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Custom Made Hacking Tools Targeting Energy Sector Systems

Several advanced persistent threat (APT) actors have created custom-made tools designed to breach IT equipment used in critical infrastructure facilities, according to a new advisory from multiple US agencies.

In an alert released on Wednesday, the Department of Energy (DOE), the Cybersecurity and Infrastructure Security Agency (CISA), the National Security Agency (NSA), and the Federal Bureau of Investigation (FBI) warned critical infrastructure operators of potential attacks targeting multiple industrial control systems (ICS) and supervisory control and data acquisition (SCADA) devices.

The alert says the tools used in the attacks were designed specifically for Schneider Electric programmable logic controllers (PLCs), OMRON Sysmac NEX PLCs, and Open Platform Communications Unified Architecture (OPC UA) servers.

Eric Byres, chief technology officer of ICS cybersecurity software firm aDolus Technology, told The Record that Schneider Electric MODICON PLCs and OPC Unified Architecture (OPC UA) servers are incredibly common and are used widely within many major industrial facilities across the US.

“The tools enable them to scan for, compromise, and control affected devices once they have established initial access to the operational technology (OT) network. Additionally, the actors can compromise Windows-based engineering workstations, which may be present in information technology (IT) or OT environments, using an exploit that compromises an ASRock motherboard driver with known vulnerabilities,” the alert explained.

“By compromising and maintaining full system access to ICS/SCADA devices, APT actors could elevate privileges, move laterally within an OT environment, and disrupt critical devices or functions.”

The agencies urged energy sector organizations and other critical infrastructure facilities to implement the detection and mitigation recommendations provided in the alert.

The alert said the actors are specifically targeting Schneider Electric MODICON and MODICON Nano PLCs, including TM251, TM241, M258, M238, LMC058, and LMC078; and OMRON Sysmac NJ and NX PLCs, including NEX NX1P2, NX-SL3300, NX-ECC203, NJ501-1300, S8VK, and R88D-1SN10F-ECT.

Byres said OPC UA specifically is the “glue that holds most multi-vendor systems together” because it serves as a ‘linga franca’ to allow products with different communications protocols to interoperate.

“I’d be surprised if there was a major industrial facility in all of the US that doesn’t have at least one (OPC UA) server (really small facilities might not as they can be a single vendor). Schneider Electric MODICON PLCs are one of the two most widely used PLCs in the US today,” he said.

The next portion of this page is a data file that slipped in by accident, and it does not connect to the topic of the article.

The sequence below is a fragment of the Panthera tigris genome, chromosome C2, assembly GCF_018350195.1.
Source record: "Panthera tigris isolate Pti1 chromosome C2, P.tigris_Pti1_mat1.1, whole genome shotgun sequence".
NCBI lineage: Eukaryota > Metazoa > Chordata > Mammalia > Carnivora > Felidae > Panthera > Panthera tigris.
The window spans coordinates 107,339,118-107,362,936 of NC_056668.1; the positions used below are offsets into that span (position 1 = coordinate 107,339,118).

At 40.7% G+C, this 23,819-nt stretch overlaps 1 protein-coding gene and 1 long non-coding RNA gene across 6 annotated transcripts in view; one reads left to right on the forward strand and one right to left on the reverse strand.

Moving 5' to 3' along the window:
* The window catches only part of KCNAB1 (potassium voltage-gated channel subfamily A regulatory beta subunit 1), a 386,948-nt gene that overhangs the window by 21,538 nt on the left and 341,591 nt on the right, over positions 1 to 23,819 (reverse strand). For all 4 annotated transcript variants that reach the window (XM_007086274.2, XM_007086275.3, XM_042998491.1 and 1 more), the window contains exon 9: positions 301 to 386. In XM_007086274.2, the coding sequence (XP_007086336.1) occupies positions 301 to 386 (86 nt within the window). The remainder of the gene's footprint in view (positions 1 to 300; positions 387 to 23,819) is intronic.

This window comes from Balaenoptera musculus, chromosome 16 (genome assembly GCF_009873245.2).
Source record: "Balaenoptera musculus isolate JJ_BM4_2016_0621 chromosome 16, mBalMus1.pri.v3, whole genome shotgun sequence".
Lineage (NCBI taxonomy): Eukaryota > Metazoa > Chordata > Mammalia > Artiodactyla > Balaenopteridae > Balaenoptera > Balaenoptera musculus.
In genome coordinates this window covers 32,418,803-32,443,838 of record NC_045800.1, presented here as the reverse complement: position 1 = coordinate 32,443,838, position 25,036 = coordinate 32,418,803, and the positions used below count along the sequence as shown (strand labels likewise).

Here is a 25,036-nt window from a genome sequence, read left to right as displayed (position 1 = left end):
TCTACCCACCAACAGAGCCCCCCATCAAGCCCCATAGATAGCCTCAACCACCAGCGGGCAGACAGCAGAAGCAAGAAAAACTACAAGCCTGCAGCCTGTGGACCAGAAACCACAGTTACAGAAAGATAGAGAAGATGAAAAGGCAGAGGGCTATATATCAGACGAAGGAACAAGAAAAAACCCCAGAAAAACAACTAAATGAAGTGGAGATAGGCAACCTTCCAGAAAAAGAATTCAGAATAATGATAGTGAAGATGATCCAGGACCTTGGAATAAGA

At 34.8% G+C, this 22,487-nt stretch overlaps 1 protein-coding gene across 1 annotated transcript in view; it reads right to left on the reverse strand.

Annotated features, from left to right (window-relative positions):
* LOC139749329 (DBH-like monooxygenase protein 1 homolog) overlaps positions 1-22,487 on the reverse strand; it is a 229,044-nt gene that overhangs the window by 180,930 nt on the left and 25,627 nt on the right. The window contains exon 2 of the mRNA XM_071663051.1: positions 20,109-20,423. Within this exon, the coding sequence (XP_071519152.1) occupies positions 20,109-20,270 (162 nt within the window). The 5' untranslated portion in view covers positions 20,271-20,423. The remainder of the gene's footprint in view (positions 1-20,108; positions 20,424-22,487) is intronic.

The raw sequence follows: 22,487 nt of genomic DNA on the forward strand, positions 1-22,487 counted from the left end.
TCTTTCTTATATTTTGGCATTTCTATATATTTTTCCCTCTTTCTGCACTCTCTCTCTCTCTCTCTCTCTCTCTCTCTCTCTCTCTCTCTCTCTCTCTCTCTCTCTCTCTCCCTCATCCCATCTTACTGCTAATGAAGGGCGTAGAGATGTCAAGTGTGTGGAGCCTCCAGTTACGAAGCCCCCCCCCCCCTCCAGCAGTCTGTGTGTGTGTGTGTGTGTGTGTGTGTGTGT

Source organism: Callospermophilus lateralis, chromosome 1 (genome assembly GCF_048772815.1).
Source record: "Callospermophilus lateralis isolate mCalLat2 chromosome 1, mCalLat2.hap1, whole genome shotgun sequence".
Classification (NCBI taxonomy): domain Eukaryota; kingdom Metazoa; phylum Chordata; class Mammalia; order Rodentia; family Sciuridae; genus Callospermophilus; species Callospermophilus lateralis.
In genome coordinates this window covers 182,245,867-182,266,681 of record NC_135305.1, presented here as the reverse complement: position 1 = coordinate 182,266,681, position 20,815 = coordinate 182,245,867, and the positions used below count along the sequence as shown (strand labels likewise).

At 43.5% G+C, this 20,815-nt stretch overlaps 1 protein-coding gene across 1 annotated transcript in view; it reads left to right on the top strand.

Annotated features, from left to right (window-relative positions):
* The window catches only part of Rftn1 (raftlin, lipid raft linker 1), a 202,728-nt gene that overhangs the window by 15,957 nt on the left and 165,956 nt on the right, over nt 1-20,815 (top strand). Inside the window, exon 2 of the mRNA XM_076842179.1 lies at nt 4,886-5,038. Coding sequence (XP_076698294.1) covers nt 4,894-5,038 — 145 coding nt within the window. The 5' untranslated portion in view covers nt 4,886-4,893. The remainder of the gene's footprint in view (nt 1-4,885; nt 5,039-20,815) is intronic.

PIPEDREAM Malware

Robert Lee, CEO of security company Dragos, said the company has been tracking an ICS-specific malware called PIPEDREAM that was developed by a group they named CHERNOVITE.

Lee said the malware initially targets Schneider Electric and Omron controllers and takes advantage of native functionality in operations, making it more difficult to detect.

“It includes features such as the ability to spread from controller to controller and leverage popular ICS network protocols such as ModbusTCP and OPC UA,” Lee explained.

“Uniquely, this malware has not been employed in target networks. This provides defenders a unique opportunity to defend ahead of the attacks.”

Lee noted that they assess “with high confidence“ that CHERNOVITE is a state actor that created the PIPEDREAM malware for use in disruptive or destructive operations against ICS.

“Specifically the initial targeting appears to be liquid natural gas and electric community-specific. However, the nature of the malware is that it works in a wide variety of industrial controllers and systems,” Lee added.

Cybersecurity company Mandiant released its own blog about a set of ICS-oriented attack tools they discovered with Schneider Electric called INCONTROLLER. Like PIPEDREAM, Mandiant said it is likely that the INCONTROLLER malware is state-sponsored and wrote that it “contains capabilities related to disruption, sabotage, and potentially physical destruction.”

CISA has released several warnings about attacks on energy facilities since the invasion of Ukraine by Russia.

Yesterday, Ukrainian officials said they stopped an attack on an energy facility with the help of researchers from ESET and Microsoft.

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